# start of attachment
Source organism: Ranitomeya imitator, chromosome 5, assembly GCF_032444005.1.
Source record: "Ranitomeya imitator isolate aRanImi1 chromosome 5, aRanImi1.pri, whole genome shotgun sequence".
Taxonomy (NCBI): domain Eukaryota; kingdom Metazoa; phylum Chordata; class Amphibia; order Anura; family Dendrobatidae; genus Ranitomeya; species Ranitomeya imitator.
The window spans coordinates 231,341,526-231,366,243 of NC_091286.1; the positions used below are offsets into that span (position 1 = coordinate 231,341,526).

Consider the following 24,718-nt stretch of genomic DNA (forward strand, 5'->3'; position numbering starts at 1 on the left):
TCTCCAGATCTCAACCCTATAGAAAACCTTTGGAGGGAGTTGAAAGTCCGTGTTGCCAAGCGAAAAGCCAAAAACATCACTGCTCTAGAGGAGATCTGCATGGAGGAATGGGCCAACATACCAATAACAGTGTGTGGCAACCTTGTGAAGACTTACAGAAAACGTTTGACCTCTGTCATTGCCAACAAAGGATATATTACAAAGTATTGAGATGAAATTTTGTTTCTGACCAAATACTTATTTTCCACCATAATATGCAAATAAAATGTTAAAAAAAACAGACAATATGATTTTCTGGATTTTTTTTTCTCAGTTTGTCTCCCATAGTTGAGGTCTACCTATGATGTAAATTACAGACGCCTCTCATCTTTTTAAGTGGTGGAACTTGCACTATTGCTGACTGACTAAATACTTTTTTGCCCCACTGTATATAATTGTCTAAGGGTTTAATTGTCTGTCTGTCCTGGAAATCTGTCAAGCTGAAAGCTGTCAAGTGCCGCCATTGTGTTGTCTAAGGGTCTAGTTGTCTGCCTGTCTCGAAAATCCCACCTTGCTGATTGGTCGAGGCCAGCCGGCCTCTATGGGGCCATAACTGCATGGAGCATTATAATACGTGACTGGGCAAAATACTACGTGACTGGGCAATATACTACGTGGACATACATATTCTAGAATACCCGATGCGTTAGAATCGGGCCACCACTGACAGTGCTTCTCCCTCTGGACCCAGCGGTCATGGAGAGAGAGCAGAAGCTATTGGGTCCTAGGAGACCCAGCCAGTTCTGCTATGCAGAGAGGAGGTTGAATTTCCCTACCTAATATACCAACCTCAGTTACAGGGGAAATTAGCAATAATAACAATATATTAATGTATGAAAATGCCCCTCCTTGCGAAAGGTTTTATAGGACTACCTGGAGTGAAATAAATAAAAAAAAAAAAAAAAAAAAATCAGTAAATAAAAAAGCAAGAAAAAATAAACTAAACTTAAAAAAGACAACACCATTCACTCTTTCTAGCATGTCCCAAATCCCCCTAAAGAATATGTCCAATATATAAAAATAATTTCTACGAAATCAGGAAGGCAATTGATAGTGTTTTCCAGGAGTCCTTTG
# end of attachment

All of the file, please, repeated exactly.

Source organism: Ranitomeya imitator, chromosome 5, assembly GCF_032444005.1.
Source record: "Ranitomeya imitator isolate aRanImi1 chromosome 5, aRanImi1.pri, whole genome shotgun sequence".
Taxonomy (NCBI): domain Eukaryota; kingdom Metazoa; phylum Chordata; class Amphibia; order Anura; family Dendrobatidae; genus Ranitomeya; species Ranitomeya imitator.
The window spans coordinates 231,341,526-231,366,243 of NC_091286.1; the positions used below are offsets into that span (position 1 = coordinate 231,341,526).

Consider the following 24,718-nt stretch of genomic DNA (forward strand, 5'->3'; position numbering starts at 1 on the left):
TCTCCAGATCTCAACCCTATAGAAAACCTTTGGAGGGAGTTGAAAGTCCGTGTTGCCAAGCGAAAAGCCAAAAACATCACTGCTCTAGAGGAGATCTGCATGGAGGAATGGGCCAACATACCAATAACAGTGTGTGGCAACCTTGTGAAGACTTACAGAAAACGTTTGACCTCTGTCATTGCCAACAAAGGATATATTACAAAGTATTGAGATGAAATTTTGTTTCTGACCAAATACTTATTTTCCACCATAATATGCAAATAAAATGTTAAAAAAAACAGACAATATGATTTTCTGGATTTTTTTTTCTCAGTTTGTCTCCCATAGTTGAGGTCTACCTATGATGTAAATTACAGACGCCTCTCATCTTTTTAAGTGGTGGAACTTGCACTATTGCTGACTGACTAAATACTTTTTTGCCCCACTGTATATAATTGTCTAAGGGTTTAATTGTCTGTCTGTCCTGGAAATCTGTCAAGCTGAAAGCTGTCAAGTGCCGCCATTGTGTTGTCTAAGGGTCTAGTTGTCTGCCTGTCTCGAAAATCCCACCTTGCTGATTGGTCGAGGCCAGCCGGCCTCTATGGGGCCATAACTGCATGGAGCATTATAATACGTGACTGGGCAAAATACTACGTGACTGGGCAATATACTACGTGGACATACATATTCTAGAATACCCGATGCGTTAGAATCGGGCCACCACTGACAGTGCTTCTCCCTCTGGACCCAGCGGTCATGGAGAGAGAGCAGAAGCTATTGGGTCCTAGGAGACCCAGCCAGTTCTGCTATGCAGAGAGGAGGTTGAATTTCCCTACCTAATATACCAACCTCAGTTACAGGGGAAATTAGCAATAATAACAATATATTAATGTATGAAAATGCCCCTCCTTGCGAAAGGTTTTATAGGACTACCTGGAGTGAAATAAATAAAAAAAAAAAAAAAAAAAAATCAGTAAATAAAAAAGCAAGAAAAAATAAACTAAACTTAAAAAAGACAACACCATTCACTCTTTCTAGCATGTCCCAAATCCCCCTAAAGAATATGTCCAATATATAAAAATAATTTCTACGAAATCAGGAAGGCAATTGATAGTGTTTTCCAGGAGTCCTTTG